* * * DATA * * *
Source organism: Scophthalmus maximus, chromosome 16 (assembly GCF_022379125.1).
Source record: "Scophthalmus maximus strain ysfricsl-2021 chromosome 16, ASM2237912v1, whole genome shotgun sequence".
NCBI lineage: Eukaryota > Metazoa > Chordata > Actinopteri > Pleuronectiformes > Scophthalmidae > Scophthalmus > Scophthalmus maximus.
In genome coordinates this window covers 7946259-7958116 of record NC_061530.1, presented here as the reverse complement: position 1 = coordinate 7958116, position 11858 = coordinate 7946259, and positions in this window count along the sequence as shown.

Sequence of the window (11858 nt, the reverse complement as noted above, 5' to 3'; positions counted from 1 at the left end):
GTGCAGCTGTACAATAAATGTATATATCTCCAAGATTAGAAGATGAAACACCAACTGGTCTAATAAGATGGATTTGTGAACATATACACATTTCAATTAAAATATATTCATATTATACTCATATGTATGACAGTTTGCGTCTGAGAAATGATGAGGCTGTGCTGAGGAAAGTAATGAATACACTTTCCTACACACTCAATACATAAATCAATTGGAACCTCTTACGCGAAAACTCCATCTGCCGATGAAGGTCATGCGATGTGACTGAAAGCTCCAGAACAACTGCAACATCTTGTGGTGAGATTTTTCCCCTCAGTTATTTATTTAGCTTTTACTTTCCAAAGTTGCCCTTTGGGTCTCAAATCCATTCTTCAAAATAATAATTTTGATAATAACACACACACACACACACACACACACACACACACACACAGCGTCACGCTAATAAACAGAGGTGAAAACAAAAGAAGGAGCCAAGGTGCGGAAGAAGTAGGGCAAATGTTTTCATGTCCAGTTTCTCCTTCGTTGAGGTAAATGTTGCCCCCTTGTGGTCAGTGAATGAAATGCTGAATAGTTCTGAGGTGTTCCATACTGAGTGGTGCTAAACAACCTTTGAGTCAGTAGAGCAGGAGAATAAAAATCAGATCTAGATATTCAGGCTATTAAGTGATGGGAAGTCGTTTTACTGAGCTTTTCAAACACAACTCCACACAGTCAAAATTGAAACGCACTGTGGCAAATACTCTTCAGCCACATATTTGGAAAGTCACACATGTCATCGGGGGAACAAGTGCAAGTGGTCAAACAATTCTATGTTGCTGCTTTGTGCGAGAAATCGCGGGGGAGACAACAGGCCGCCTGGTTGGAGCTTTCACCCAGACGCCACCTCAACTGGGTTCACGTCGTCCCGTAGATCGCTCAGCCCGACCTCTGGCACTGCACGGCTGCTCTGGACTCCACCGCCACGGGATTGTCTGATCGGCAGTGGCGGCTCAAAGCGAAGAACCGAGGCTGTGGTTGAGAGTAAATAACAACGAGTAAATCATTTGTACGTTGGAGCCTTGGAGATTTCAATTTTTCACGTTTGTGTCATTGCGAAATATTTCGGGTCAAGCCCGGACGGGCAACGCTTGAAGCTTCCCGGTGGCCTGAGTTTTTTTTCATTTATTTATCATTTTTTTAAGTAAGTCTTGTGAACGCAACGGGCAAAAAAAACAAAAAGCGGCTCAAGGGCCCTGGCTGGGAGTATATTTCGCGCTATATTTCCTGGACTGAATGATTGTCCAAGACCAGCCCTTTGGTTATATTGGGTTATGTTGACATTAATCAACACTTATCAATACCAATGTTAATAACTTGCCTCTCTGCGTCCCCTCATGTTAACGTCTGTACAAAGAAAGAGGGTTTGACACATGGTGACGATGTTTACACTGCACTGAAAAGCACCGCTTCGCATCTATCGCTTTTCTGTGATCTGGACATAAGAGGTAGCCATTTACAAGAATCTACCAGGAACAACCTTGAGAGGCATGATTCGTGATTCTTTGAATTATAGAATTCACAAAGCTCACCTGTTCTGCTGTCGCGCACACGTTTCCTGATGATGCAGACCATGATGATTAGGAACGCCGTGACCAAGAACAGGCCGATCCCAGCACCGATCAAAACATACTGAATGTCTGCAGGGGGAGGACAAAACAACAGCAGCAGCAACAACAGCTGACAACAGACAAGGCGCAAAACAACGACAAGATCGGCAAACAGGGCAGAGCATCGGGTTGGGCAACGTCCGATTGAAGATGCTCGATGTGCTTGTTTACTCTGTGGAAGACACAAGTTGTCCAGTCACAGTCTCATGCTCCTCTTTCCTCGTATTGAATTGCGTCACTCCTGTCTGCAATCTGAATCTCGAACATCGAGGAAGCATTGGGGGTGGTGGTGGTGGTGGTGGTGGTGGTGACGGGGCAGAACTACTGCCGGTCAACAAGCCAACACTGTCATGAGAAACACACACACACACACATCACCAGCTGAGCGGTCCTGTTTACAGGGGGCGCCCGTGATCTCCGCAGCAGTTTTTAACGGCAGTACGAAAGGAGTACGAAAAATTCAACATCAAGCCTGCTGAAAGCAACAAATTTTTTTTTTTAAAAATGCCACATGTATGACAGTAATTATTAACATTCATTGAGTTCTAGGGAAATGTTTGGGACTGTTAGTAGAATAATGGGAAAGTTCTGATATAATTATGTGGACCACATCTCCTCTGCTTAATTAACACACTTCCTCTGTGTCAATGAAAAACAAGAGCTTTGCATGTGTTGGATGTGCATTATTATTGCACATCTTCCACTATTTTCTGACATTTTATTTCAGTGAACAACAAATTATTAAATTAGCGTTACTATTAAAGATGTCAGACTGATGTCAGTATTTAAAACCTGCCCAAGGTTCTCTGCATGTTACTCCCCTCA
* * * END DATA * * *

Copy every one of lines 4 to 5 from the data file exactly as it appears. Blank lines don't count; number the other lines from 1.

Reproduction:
In genome coordinates this window covers 7946259-7958116 of record NC_061530.1, presented here as the reverse complement: position 1 = coordinate 7958116, position 11858 = coordinate 7946259, and positions in this window count along the sequence as shown.

Sequence of the window (11858 nt, the reverse complement as noted above, 5' to 3'; positions counted from 1 at the left end):